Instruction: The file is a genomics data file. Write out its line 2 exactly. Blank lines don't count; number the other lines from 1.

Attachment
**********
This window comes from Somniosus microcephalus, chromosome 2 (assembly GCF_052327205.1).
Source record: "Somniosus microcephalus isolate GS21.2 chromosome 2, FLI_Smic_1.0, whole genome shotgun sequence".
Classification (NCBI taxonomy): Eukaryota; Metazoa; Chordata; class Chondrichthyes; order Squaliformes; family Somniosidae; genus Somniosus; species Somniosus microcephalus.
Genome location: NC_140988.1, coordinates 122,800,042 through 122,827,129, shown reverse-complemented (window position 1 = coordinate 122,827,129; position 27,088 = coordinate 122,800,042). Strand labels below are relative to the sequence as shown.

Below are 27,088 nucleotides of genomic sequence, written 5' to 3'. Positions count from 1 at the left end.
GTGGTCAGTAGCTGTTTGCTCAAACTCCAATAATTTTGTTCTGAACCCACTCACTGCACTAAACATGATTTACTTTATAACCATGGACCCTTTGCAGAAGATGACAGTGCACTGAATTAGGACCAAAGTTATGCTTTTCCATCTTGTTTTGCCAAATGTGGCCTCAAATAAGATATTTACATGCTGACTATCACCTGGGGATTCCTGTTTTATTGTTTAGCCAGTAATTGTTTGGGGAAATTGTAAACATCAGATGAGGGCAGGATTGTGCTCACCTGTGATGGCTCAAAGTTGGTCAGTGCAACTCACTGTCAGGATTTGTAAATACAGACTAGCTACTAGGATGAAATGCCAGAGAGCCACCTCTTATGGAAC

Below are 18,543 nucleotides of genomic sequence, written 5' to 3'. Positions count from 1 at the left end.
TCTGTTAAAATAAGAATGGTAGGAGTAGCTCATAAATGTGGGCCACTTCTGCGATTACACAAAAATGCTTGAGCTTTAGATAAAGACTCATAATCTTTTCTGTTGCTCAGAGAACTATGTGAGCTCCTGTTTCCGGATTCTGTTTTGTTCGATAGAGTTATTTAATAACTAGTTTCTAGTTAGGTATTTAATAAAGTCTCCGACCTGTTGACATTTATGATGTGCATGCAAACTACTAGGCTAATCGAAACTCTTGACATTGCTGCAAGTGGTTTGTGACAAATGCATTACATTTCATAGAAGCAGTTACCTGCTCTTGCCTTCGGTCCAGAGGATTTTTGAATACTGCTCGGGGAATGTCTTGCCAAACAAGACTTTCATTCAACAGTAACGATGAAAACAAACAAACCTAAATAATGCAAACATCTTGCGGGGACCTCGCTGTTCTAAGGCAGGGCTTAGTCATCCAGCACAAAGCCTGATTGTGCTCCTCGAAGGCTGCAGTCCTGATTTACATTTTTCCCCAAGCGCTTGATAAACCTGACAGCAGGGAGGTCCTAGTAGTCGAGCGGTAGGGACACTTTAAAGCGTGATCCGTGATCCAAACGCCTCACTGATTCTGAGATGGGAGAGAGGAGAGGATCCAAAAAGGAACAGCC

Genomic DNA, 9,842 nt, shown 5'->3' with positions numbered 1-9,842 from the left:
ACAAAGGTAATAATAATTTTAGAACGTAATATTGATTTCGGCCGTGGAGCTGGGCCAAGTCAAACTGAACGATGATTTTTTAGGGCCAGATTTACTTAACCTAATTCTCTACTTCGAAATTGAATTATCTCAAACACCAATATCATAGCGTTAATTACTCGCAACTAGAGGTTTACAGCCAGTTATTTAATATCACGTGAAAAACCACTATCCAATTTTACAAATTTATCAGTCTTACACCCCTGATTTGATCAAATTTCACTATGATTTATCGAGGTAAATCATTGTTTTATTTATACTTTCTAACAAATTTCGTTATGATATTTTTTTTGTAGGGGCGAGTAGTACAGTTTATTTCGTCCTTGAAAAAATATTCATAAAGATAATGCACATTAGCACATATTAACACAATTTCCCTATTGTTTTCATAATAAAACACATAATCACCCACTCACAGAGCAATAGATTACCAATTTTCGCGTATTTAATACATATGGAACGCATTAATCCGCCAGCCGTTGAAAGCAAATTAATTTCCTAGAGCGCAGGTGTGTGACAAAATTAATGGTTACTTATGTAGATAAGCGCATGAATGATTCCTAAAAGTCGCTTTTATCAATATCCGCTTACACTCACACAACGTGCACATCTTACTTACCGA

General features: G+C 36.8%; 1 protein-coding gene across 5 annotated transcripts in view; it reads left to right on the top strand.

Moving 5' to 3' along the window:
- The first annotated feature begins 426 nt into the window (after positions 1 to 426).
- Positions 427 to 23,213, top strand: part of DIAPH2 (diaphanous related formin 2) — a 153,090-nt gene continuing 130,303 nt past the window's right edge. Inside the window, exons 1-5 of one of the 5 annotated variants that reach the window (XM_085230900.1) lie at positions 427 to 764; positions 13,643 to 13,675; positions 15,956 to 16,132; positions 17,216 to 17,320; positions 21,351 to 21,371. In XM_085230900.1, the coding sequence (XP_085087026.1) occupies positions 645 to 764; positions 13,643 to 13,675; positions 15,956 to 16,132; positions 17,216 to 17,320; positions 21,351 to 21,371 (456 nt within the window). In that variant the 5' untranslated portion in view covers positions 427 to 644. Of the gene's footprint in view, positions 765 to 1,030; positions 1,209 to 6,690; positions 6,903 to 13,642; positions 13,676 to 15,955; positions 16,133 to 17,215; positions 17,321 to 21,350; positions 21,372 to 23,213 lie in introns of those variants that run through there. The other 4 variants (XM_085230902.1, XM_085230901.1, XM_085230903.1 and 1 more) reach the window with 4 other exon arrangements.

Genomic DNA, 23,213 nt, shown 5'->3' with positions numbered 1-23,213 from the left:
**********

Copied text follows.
Source record: "Somniosus microcephalus isolate GS21.2 chromosome 2, FLI_Smic_1.0, whole genome shotgun sequence".